By Christian Bennefeld
Whereas children’s television watching used to be the topic of heated debates among parents and educators, today it’s smartphones, computers, and game consoles. At what age should children use digital services – and how long each day? There are no clear answers, but these guidelines to regulate the use of the Internet at home are helpful.
Just like any other parental set of rules, the whole family would benefit if they all agree on these limits. It’s not going to help if one parent isn’t supporting the other. This is especially true for split families.
Share with kids the benefits of screen time limits and don’t give in when the kids start throwing a tantrum, whining or calling you the worst parent ever. These outbursts will pass. You know the drill – be strong no matter how painful it might be because it’s for the best for your kids.
Consider cutting back on your own screen time, as well. Many of us are becoming addicts to the device. Lead by example and you’ll probably also be better off in the long run.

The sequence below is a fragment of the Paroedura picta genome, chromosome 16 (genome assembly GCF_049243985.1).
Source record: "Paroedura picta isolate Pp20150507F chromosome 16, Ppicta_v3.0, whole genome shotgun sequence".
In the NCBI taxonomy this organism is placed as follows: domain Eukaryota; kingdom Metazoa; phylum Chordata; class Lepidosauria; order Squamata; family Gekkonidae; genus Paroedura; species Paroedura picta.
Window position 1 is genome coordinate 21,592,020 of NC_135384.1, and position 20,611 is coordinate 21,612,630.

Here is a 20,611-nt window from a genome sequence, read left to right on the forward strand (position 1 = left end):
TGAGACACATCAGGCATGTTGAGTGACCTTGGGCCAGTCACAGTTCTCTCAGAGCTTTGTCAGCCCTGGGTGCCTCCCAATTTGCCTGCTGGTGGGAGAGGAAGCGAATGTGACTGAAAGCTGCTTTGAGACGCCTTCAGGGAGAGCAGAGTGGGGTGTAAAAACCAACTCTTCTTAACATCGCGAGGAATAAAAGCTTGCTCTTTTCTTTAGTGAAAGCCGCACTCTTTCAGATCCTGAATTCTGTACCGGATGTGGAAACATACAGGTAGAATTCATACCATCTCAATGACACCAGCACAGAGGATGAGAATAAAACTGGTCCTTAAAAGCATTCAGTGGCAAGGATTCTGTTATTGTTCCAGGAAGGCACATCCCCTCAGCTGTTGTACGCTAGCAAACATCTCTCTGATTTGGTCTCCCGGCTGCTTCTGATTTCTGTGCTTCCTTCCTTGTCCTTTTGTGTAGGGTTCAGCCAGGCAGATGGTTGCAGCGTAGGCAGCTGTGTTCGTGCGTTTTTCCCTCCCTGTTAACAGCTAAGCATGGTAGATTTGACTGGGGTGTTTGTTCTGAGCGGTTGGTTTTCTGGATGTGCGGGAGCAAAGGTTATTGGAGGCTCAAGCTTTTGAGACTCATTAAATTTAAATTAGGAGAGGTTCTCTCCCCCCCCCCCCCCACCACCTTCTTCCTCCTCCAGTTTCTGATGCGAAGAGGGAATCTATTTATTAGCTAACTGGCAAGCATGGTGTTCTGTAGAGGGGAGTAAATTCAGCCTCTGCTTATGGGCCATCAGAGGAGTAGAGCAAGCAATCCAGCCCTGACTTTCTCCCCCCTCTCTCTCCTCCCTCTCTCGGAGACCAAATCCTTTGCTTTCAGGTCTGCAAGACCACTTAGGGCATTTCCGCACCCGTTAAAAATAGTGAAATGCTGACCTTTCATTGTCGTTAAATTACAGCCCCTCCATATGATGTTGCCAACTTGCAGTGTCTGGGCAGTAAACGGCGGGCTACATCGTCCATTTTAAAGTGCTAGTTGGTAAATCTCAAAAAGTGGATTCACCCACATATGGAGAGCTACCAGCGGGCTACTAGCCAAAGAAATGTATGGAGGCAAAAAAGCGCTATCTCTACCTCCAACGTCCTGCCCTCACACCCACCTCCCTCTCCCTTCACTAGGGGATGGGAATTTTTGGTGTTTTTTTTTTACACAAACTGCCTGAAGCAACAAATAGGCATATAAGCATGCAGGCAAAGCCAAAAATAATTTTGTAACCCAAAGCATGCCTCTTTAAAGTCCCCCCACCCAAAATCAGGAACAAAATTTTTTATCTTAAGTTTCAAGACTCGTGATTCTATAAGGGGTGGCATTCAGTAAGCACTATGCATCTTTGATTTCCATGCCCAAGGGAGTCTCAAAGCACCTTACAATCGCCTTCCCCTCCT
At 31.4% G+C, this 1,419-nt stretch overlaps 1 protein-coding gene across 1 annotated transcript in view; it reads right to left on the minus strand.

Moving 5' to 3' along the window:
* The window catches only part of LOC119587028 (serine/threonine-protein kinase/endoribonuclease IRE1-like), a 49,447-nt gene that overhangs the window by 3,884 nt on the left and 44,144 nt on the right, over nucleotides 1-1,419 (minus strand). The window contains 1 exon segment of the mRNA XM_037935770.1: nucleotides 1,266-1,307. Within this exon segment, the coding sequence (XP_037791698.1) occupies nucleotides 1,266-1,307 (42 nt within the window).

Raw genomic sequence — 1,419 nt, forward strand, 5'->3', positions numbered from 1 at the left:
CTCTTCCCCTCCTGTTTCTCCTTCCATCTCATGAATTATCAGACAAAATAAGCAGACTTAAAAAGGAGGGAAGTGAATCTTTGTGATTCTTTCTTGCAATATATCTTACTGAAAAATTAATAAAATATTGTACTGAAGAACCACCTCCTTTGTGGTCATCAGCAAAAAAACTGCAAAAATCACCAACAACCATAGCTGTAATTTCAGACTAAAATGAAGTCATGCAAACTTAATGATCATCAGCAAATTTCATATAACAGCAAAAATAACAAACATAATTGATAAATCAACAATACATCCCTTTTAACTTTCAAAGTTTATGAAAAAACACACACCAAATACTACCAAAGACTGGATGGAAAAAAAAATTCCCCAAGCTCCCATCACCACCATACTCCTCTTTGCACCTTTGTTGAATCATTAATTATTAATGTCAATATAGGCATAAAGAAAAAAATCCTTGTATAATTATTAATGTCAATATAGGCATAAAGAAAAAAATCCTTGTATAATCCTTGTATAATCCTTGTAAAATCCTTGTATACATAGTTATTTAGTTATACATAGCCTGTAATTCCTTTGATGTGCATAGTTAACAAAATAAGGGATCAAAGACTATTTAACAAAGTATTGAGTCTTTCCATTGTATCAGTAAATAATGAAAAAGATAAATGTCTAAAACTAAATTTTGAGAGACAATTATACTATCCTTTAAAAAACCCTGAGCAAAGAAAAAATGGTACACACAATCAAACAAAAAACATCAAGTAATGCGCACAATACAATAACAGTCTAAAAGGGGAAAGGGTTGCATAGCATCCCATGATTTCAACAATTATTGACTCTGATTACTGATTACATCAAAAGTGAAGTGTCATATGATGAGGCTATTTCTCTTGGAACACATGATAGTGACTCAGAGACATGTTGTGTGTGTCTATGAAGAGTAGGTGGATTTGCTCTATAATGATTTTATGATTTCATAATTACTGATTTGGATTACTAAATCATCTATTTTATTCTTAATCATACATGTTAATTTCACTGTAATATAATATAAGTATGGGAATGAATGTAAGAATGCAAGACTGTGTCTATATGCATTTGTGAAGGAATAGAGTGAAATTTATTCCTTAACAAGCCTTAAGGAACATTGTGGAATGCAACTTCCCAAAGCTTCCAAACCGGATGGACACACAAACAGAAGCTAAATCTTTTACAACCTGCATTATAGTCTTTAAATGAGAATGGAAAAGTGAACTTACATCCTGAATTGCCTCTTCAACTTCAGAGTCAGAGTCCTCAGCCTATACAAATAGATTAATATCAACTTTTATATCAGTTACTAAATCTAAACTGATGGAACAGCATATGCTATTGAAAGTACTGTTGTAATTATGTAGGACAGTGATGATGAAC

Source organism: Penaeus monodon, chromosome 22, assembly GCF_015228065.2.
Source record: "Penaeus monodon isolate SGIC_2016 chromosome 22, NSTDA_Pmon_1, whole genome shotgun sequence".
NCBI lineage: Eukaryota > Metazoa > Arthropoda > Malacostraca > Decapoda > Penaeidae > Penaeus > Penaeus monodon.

It is a good idea to allow times when the family is “browsing” together so parents can keep an eye on what kids are viewing. It’s also great to offer alternatives to screen time that include family time, reading time, going outside time, etc. Don’t just say no, but offer creative alternatives.
Additionally, if you want to set times that you think would make is safer, you could start by allowing no screen time after bedtime or not allowing kids to be online in their bedrooms. So not only setting time limits, but also when and where screens may be used.
We haven’t seen times set for adults, but children mimic behaviour. Leaving devices alone while at the family dinner table may be a great place to start. It’s hard for working parents to always set an example since they may bring work home, but it might be better to keep work in the office and pleasure in the family room. Don’t be reading your emails while eating with your kids.
One of the biggest problems for families is when parents try to set time limits without explaining and discussing with their kids. Don’t just cut off their screen time without a plan and a family discussion – especially with teens as they tend to rebel against these limits. However, kids should understand use of the Internet is a privilege, not a right.
Christian Bennefeld is co-founder and CEO, eBlocker